Maryland legislators are taking on the unpredictable scheduling practices that wreak havoc on the lives of retail workers. Maryland State Delegate Sheila Hixson, and State Senator Joanne Benson have introduced the Fair Scheduling Act (HB 969/SB 688), a bill to help hourly workers by guaranteeing predictable schedules so that workers can plan ahead to meet their responsibilities on and off the job.
Retail workers from IKEA and Walmart stores in Maryland went to Annapolis last week to testify in favor of the bill before the House Economic Matters Committee.
Derek Dutch, a forklift driver and warehouse worker for IKEA, gave testimony on how predictive pay requirements in the bill would discourage employers from cutting shifts short. The bill would require employers to pay workers for a minimum of four hours, or the full length of the shift if the shift is cancelled or shortened without adequate advance notice. For workers like Dutch, the Fair Scheduling Act is about the respect of being paid for the hours that he is scheduled to work.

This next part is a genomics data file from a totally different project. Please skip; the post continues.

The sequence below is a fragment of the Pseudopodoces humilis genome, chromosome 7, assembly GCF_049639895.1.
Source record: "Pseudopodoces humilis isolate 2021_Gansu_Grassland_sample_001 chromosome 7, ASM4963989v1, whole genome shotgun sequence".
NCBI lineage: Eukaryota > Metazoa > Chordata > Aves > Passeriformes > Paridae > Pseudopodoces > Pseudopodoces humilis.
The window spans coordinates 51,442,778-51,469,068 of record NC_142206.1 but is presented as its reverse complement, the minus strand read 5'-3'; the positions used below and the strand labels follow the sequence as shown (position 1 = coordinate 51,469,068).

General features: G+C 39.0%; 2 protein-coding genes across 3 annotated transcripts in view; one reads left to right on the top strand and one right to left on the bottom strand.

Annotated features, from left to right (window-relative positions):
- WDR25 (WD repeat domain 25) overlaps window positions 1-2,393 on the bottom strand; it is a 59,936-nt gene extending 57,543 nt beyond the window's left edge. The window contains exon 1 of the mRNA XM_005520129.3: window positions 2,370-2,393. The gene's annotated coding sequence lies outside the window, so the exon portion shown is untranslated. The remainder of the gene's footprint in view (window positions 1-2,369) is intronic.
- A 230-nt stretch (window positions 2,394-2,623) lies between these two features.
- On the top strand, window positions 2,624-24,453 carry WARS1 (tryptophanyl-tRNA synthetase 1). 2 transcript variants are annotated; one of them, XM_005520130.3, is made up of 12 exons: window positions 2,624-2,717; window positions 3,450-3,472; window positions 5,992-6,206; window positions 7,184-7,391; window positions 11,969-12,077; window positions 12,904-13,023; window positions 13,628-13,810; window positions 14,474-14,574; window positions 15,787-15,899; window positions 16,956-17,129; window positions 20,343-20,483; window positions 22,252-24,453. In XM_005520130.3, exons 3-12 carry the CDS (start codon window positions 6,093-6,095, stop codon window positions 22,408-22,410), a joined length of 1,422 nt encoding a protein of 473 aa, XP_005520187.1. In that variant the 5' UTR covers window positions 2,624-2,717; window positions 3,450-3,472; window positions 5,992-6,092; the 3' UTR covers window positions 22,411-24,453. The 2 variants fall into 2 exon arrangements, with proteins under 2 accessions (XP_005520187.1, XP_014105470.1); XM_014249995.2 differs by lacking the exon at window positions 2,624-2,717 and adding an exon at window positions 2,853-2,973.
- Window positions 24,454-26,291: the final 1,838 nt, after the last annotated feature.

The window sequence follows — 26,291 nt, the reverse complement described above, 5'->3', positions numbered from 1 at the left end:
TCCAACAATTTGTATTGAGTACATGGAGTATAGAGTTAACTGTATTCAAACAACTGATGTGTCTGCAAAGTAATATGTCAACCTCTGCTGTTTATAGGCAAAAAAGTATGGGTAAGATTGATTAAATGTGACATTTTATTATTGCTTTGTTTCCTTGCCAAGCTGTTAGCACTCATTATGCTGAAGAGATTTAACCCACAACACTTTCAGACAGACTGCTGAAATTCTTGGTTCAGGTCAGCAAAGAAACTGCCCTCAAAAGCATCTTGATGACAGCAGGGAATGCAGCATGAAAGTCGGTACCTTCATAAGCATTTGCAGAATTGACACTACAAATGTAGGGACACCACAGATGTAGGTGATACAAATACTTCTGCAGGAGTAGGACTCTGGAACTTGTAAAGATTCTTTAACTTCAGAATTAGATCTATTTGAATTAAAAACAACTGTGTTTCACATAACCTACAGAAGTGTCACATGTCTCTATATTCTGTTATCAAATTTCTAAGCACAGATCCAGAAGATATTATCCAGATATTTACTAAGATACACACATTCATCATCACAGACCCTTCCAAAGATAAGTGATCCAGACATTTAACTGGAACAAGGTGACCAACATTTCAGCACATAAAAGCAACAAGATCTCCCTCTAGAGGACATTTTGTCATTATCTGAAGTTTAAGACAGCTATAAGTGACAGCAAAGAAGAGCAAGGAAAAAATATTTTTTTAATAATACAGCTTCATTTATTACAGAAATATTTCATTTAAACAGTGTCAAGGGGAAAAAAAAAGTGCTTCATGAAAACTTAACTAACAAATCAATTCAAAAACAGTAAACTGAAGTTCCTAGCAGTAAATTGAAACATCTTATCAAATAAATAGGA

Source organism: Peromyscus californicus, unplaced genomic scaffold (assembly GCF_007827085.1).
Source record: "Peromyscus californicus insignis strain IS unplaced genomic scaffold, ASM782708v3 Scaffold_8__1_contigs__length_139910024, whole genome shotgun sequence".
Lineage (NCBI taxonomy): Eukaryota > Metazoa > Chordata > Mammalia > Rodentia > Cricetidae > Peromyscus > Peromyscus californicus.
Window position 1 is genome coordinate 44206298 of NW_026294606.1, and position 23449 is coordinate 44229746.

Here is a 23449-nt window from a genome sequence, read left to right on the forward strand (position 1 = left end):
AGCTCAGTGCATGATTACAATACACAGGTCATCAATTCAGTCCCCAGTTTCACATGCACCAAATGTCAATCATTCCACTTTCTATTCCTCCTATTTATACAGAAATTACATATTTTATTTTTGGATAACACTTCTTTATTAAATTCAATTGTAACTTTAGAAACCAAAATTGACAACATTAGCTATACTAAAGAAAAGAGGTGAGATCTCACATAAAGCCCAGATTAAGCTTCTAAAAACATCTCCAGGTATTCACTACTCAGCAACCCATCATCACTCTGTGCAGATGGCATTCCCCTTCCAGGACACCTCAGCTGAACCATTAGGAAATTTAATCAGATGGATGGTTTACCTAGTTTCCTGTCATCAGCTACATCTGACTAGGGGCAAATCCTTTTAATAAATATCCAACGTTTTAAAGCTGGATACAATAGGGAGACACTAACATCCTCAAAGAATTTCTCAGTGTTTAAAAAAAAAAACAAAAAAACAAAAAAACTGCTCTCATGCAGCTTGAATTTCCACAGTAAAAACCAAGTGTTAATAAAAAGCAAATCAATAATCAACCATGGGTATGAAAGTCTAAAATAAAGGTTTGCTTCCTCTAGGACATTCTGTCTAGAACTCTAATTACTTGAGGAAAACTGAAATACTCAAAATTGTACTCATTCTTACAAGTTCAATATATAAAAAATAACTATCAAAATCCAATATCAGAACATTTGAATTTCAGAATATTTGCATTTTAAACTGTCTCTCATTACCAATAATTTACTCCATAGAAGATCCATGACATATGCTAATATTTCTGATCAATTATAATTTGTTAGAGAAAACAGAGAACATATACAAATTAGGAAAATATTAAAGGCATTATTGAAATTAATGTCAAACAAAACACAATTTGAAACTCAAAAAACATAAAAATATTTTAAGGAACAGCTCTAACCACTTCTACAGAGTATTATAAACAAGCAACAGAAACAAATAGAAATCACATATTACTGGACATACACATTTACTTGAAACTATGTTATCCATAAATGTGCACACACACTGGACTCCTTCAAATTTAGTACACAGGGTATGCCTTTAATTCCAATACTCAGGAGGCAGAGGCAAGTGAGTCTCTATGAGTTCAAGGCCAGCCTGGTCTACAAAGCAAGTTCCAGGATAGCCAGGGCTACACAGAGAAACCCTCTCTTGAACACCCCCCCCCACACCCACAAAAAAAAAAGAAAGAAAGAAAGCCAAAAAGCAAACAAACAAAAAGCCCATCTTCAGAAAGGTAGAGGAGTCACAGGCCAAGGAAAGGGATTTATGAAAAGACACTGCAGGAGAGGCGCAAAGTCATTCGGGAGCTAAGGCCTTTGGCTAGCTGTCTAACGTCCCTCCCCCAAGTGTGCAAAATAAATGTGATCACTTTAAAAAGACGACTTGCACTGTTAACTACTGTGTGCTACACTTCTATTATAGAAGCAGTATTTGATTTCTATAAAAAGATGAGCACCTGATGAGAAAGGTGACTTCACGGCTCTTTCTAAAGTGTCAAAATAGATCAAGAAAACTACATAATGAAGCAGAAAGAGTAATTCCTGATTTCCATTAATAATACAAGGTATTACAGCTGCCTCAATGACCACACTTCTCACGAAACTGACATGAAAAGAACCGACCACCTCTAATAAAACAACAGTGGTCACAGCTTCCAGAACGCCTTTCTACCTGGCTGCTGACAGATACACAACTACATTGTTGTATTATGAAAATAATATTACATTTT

“In Sweden, IKEA sets schedules a full year in advance and helps workers get the full-time hours that their families need,” said Dutch, who works at IKEA in College Park. “But in Maryland, IKEA schedules me for a five-hour shift and punishes me for working harder and faster by cutting me early and not paying me for the full scheduled shift. We can do better for Maryland families.”
Cynthia Murray, a Walmart Associate and leader with OUR Walmart, testified to the need for advance scheduling at Walmart. The bill would end just-in-time scheduling by requiring employers to post schedules 21 days in advance.
Hourly workers make up half of Maryland’s total workforce, and are more likely to experience volatile, precarious schedules and incomes. Nearly 600,000 of Maryland’s hourly workers would be positively affected by the proposed legislation.
Read additional coverage of the workers’ testimonies here.